Ironically, this week seems to be a special one for Geoff Ogilvy. His only other PGA victory took place exactly 52 weeks ago when he won the 2005 Chrysler Classic of Tuscon – a win that helped vault him into the top 64 world-ranked players and allowed him to play in this week’s tournament.
In the absence of the top 64 ranked players in the world, Kirk Triplett managed to find enough game to wrap up the week with a tidy 63. Triplett’s highest finish until this week was T27 at the FBR and he has gone winless since the 2003 Reno-Tahoe Open.
The leaderboard at the end of the third round showed Duffy Waldorf (-19) leading the beastly Bubba Watson by two shots with Kirk Triplett and others back in the pack at T9. By Sunday afternoon, Triplett’s card showed only one blemish: a bogey on the par-3 7th hole, accompanied with an impressive ten birdies. Behemoth Bubba shot a steady 70 with no bogeys. Waldorf commented on Watson’s drives after playing with him on Saturday, saying “his shots go so far that they’re hard to follow, but I think this course plays well to everyone, whether you’re a short or long hitter. If you get on with your irons and putt, you have a good chance.” Waldorf’s observation held true for Triplett, who hit an impressive 80.6% greens in regulation and topped that off with a stellar performance on the moss with an excellent 1.638 putts per GIR. Duffy Waldorf, who held both the 36- and 54-hole leads, had only two bogeys through Saturday fell out of the lead with an even-par 72 featuring three bogeys.
Pos Player Tot R1 R2 R3 R4 Tot 1 Kirk Triplett -22 68 71 64 63 266 2 Jerry Kelly -21 66 68 68 65 267 T3 Heath Slocum -19 67 69 65 68 269 T3 Duffy Waldorf -19 66 66 65 72 269 T3 Bubba Watson -19 67 67 65 70 269 6 David Branshaw -18 71 65 66 68 270 T7 Jason Gore -17 68 66 69 68 271 T7 Doug Barron -17 66 70 67 68 271 T9 Cameron Beckman -16 72 64 70 66 272 T9 Charley Hoffman -16 69 68 69 66 272 T9 Bo Van Pelt -16 71 69 65 67 272 T9 Gabriel Hjertstedt -16 66 71 65 70 272 T9 Mark Wilson -16 64 69 67 72 272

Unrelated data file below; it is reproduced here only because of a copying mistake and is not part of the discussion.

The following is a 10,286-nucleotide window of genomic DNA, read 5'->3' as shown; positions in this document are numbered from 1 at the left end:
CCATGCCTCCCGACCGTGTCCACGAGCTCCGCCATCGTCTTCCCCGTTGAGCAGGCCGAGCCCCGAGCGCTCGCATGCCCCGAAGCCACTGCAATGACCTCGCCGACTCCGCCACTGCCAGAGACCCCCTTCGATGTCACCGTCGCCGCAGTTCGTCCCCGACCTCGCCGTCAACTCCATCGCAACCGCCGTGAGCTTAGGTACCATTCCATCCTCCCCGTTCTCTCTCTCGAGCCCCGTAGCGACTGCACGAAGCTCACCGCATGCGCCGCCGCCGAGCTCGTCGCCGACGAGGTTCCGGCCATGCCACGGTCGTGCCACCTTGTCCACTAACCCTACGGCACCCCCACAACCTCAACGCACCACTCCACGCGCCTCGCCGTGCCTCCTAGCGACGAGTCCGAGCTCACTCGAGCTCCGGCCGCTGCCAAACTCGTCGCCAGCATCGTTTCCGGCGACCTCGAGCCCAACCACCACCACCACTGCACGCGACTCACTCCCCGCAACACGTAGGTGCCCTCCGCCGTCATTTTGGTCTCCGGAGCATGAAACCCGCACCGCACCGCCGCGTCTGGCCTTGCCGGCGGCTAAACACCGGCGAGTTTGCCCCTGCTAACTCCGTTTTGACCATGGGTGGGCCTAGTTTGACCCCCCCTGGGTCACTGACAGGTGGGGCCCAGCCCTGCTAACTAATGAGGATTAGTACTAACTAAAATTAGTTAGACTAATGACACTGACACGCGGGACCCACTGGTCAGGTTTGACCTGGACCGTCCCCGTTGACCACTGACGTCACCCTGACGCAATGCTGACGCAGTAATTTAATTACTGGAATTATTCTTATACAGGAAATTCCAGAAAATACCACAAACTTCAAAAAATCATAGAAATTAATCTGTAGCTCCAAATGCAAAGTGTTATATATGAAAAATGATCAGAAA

In the LPGA, this weekend marked the world’s 3rd-ranked woman’s first paycheck as a professional. Michelle Wie took home $73,227 for a solitary third-place finish. The tournament could easily have been hers, but thanks to a few stray shots coming in on Sunday she finished one stroke out of a playoff. After Saturday, it looked like Natalie Gulbis was poised to seize her first victory, but failed to capture the elusive title with a weak third-round performance. In the end it was Meena Lee who won the event in a three-hole sudden-death playoff against a similarly named Seon Hwa Lee. Meena Lee took home $165,000 and Seon Hwa Lee $100,942.
In a post-round interview, Morgan Pressel steadily wept, cursing her disgraceful performance during the day. Pressel has voiced her opinion about the many exemptions that have been handed out to Wie, but after being beaten quite handily this week, it will be interesting to see how things pan out between these two exceptionally gifted teenagers.
Pos Player To Par Total Winnings T1 Meena Lee -14 202 $165,000 T1 Seon Hwa Lee -14 202 $100,942 3 Michelle Wie -13 203 $73,227 T4 Nicole Castrale -11 205 $42,693 T4 Lorena Ochoa -11 205 $42,693